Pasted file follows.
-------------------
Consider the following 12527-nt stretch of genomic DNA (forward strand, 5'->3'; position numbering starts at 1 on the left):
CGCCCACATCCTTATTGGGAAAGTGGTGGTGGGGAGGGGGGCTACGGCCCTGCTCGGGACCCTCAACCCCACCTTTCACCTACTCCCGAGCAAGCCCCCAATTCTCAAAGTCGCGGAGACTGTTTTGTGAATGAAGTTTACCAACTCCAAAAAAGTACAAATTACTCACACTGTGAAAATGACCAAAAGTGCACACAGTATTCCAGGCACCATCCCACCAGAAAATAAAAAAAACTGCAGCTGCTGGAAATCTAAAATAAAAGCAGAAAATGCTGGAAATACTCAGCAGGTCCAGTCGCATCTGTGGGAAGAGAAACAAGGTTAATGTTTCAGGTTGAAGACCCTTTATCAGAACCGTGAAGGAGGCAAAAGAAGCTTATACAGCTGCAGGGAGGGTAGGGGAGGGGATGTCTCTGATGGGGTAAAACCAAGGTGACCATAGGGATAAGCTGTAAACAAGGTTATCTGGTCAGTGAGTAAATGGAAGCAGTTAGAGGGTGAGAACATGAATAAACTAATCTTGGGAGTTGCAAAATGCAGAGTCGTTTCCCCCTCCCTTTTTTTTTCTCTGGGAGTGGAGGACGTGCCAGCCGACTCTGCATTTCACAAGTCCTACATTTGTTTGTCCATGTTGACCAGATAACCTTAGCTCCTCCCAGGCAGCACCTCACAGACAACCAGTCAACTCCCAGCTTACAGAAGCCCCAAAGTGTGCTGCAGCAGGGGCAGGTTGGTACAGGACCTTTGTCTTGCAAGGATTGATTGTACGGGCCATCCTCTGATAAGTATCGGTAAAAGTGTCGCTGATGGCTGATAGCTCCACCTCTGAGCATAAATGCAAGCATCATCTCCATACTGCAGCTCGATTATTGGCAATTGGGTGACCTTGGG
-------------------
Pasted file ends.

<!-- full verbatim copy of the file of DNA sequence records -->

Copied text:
Consider the following 12527-nt stretch of genomic DNA (forward strand, 5'->3'; position numbering starts at 1 on the left):
CGCCCACATCCTTATTGGGAAAGTGGTGGTGGGGAGGGGGGCTACGGCCCTGCTCGGGACCCTCAACCCCACCTTTCACCTACTCCCGAGCAAGCCCCCAATTCTCAAAGTCGCGGAGACTGTTTTGTGAATGAAGTTTACCAACTCCAAAAAAGTACAAATTACTCACACTGTGAAAATGACCAAAAGTGCACACAGTATTCCAGGCACCATCCCACCAGAAAATAAAAAAAACTGCAGCTGCTGGAAATCTAAAATAAAAGCAGAAAATGCTGGAAATACTCAGCAGGTCCAGTCGCATCTGTGGGAAGAGAAACAAGGTTAATGTTTCAGGTTGAAGACCCTTTATCAGAACCGTGAAGGAGGCAAAAGAAGCTTATACAGCTGCAGGGAGGGTAGGGGAGGGGATGTCTCTGATGGGGTAAAACCAAGGTGACCATAGGGATAAGCTGTAAACAAGGTTATCTGGTCAGTGAGTAAATGGAAGCAGTTAGAGGGTGAGAACATGAATAAACTAATCTTGGGAGTTGCAAAATGCAGAGTCGTTTCCCCCTCCCTTTTTTTTTCTCTGGGAGTGGAGGACGTGCCAGCCGACTCTGCATTTCACAAGTCCTACATTTGTTTGTCCATGTTGACCAGATAACCTTAGCTCCTCCCAGGCAGCACCTCACAGACAACCAGTCAACTCCCAGCTTACAGAAGCCCCAAAGTGTGCTGCAGCAGGGGCAGGTTGGTACAGGACCTTTGTCTTGCAAGGATTGATTGTACGGGCCATCCTCTGATAAGTATCGGTAAAAGTGTCGCTGATGGCTGATAGCTCCACCTCTGAGCATAAATGCAAGCATCATCTCCATACTGCAGCTCGATTATTGGCAATTGGGTGACCTTGGG